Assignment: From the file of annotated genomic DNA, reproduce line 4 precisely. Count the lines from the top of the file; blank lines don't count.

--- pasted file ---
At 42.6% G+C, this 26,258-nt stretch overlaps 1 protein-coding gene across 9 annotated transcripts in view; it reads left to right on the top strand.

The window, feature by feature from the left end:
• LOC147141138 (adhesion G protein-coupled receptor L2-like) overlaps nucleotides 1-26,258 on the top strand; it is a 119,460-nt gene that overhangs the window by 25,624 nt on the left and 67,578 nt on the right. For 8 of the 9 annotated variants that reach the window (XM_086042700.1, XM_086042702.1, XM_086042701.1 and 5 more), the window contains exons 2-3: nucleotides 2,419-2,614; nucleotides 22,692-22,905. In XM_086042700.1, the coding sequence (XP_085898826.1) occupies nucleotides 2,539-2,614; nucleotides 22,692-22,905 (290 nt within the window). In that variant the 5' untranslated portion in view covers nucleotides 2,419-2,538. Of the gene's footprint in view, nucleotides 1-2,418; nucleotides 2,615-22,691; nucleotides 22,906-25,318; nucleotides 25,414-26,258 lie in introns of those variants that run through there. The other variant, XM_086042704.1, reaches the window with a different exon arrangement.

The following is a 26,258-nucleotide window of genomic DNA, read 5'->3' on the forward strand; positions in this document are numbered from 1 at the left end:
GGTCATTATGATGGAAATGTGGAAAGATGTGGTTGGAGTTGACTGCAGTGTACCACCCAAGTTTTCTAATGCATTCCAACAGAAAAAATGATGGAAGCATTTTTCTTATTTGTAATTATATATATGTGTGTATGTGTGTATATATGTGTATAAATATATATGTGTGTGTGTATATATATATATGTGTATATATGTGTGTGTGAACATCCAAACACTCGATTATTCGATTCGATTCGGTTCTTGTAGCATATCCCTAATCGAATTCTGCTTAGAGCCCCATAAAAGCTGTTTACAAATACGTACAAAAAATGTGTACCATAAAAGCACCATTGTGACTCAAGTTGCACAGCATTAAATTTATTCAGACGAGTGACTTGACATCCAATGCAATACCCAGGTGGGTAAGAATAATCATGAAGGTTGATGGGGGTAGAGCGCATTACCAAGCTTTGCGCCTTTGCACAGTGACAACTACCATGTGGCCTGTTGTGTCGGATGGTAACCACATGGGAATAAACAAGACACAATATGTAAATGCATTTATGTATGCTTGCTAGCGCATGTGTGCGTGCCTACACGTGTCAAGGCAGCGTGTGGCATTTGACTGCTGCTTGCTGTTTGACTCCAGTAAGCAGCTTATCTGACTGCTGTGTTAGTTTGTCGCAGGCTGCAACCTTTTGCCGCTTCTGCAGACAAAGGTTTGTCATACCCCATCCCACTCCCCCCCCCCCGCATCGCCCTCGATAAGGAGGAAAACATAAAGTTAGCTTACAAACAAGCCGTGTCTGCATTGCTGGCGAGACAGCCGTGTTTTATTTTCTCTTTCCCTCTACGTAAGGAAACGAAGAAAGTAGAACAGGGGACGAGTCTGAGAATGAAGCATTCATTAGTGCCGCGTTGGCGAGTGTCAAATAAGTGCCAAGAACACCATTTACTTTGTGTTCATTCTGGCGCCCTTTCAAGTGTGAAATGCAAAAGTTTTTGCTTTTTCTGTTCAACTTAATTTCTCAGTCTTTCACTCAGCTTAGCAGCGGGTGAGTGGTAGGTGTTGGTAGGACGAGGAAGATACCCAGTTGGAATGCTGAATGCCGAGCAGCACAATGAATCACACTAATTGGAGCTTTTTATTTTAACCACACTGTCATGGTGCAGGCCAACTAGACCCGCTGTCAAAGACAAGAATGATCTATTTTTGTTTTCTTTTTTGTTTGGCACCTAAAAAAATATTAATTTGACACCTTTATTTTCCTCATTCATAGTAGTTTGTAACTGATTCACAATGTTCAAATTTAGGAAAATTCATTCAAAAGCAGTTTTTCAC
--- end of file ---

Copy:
The following is a 26,258-nucleotide window of genomic DNA, read 5'->3' on the forward strand; positions in this document are numbered from 1 at the left end: